The so-called Florrie’s Law introduces a new £15,000 cap on repair bills for local authority leaseholders and will come into force this week.
Local Government Secretary Eric Pickles vowed to introduce the cap after a 93-year-old constituent was landed with a £50,000 bill by her local authority for roof repairs.
Newham Council based its fee on a guess because it had not conducted a proper survey on the first-floor flat. It later emerged the roof would have lasted another 40 years and the work was unnecessary.
The family of Florence Bourne say she “died of shame” because she had never been in debt in her life and simply could not afford to pay the bill for work on her Brentwood home.
Another “victim” is Farieda Chandoo – an NHS secretary and former nanny to George Osborne – who challenged a £40,000 repair bill from Southwark Council in south London.
She thought the quality of the work – which she showed LKP / Campaign against retirement leasehold exploitation – was appalling.
Two court cases later, she faces total bills – including Southwark’s legal costs – of more than £100,000. Her full story, including video interview, can be found here
Mr Pickles ordered officials at the Department for Communities and Local Government to review legislation governing council house repairs after Florence’s plight was brought to his attention.
Now new directions are being issued to councils and housing associations which will force them to limit the amount they can charge for future major repair, maintenance, or improvement works when they are wholly or partly funded by the government.
Outside London the maximum level will be levied at £10,000 in any five-year period, with a cap of £15,000 for the capital.
Authorities will bear the outstanding costs of work themselves.
Mr Pickles said:
“I was appalled at Florence’s treatment and was determined that no other leaseholder should ever have to endure the stress and hardship she experienced in the final weeks of her life.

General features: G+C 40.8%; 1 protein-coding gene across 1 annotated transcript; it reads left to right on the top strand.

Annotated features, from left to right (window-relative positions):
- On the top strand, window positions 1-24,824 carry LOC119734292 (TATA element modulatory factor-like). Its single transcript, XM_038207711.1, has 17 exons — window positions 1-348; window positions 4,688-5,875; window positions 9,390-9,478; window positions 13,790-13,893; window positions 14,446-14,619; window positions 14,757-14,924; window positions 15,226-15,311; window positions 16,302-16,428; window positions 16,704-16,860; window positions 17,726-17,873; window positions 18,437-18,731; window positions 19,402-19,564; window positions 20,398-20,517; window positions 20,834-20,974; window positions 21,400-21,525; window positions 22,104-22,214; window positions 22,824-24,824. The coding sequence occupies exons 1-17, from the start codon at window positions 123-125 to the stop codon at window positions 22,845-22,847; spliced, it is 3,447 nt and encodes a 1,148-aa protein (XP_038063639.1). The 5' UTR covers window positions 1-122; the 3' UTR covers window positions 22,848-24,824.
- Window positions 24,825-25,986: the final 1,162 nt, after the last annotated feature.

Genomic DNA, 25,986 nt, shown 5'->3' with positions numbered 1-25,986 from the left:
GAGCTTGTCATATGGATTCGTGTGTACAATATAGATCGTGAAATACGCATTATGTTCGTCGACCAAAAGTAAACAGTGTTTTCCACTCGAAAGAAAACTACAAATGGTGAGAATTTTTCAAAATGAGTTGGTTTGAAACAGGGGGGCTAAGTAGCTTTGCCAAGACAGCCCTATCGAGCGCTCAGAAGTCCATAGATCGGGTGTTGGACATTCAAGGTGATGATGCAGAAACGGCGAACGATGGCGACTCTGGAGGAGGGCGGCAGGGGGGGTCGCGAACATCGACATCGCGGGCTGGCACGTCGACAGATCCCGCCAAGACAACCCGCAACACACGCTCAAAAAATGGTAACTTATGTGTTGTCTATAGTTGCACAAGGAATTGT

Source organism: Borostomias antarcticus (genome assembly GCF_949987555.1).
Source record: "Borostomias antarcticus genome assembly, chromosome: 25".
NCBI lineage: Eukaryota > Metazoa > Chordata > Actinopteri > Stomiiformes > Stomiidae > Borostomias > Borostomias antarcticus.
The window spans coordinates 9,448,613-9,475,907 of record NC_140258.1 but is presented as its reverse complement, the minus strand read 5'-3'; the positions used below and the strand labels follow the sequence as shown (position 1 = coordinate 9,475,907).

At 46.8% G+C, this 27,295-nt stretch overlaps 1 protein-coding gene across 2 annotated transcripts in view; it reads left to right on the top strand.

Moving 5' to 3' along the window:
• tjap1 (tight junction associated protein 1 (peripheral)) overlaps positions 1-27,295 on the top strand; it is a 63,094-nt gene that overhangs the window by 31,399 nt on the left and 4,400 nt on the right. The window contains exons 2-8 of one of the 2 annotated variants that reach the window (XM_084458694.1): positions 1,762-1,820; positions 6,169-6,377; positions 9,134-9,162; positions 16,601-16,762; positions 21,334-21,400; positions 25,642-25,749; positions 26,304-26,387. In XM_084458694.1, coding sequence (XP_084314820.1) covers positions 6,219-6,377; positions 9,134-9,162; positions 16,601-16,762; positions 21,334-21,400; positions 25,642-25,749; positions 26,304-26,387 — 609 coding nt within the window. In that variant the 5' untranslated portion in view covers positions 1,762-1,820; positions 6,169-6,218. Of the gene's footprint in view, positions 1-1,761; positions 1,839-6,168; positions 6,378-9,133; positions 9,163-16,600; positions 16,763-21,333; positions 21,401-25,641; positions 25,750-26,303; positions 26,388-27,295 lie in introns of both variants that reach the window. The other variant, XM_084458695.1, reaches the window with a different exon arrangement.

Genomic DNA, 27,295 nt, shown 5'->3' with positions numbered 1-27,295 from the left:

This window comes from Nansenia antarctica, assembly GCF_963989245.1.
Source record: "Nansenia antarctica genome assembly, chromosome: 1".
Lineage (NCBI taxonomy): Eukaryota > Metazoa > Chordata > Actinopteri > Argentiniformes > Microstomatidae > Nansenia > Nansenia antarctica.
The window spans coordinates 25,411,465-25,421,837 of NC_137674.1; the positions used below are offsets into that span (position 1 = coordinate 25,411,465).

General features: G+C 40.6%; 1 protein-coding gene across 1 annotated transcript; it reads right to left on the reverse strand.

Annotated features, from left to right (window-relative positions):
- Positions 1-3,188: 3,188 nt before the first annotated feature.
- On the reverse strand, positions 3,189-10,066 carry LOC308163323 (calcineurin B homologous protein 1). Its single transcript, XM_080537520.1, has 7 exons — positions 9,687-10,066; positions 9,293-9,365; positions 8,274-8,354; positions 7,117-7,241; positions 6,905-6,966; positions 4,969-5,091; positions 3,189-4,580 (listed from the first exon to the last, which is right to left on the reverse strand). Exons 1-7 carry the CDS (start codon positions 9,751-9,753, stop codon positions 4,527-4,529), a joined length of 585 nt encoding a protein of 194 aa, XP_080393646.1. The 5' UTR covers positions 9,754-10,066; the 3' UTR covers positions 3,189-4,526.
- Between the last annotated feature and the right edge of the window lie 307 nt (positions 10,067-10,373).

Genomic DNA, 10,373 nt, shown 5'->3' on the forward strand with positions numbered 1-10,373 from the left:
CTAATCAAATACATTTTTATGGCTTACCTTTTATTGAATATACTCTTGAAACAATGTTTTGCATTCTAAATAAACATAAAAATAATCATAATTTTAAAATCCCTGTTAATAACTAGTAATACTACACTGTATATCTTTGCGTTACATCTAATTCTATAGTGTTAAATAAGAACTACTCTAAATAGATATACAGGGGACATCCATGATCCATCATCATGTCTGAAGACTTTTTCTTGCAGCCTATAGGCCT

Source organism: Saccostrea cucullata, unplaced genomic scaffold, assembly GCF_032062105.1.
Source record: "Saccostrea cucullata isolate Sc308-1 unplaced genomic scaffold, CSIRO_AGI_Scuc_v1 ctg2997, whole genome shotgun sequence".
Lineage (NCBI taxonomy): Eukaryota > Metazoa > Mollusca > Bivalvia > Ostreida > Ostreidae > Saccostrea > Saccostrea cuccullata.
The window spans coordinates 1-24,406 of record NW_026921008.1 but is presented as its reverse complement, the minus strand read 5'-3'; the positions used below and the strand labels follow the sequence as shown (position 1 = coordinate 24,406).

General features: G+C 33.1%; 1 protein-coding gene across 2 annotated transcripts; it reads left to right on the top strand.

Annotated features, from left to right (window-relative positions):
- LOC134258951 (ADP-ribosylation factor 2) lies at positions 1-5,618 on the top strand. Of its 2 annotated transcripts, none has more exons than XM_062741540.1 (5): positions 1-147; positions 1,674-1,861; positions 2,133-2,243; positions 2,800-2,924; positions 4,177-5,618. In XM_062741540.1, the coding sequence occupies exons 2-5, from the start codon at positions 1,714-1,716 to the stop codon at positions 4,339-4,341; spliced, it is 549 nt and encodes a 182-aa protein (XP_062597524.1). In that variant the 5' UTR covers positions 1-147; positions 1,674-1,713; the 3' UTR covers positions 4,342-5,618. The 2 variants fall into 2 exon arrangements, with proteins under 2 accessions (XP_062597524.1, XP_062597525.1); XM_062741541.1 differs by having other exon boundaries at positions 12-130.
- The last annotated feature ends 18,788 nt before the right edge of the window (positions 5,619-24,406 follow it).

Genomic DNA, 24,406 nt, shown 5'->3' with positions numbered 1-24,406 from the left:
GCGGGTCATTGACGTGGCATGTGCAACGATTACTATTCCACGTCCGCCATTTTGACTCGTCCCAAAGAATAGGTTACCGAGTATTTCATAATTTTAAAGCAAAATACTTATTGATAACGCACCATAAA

“Florence served her country as a WAAF in the Second World War, raised a loving family and believed in paying her way, so to be faced with this excessive fee was more than she could stand.”
Charging excessive amounts for council house repairs not only targets some of the most vulnerable people in society, it can amount to a failure in a local authority’s duty of care.
Under Florrie’s Law local authorities will no longer be able to levy huge bills for future government funded repair work on people who simply have little or no hope of meeting their demands.
The family of Mrs Bourne, a grandmother of 7, described the pensioner as having “old school morality” that disapproved of living in debt.
Her son, Roy Bourne, of Leigh-on-Sea, Essex, said his mother lost weight because she worried about meeting the bill and sobbed at the thought of saddling her family with the debt.
Mrs Bourne died following a heart attack she suffered when she was startled by the sound of falling roof tiles onto her balcony during the proven unnecessary works on the roof.
A leasehold valuation tribunal found last year that Newham Council had not commissioned a proper survey of the flat. An independent surveyor commissioned after Mrs Bourne’s death found the roof would have lasted another 40 years.
The devil is in the detail though – the mandatory directions require the property to be the primary home of the leaseholder (so there might be a problem if you’ve gone into a care home and your family are living there) and you have to be the leaseholder when the works start. There is some good coverage here: http://nearlylegal.co.uk/blog/2014/08/indecent-homes-major-works-charges/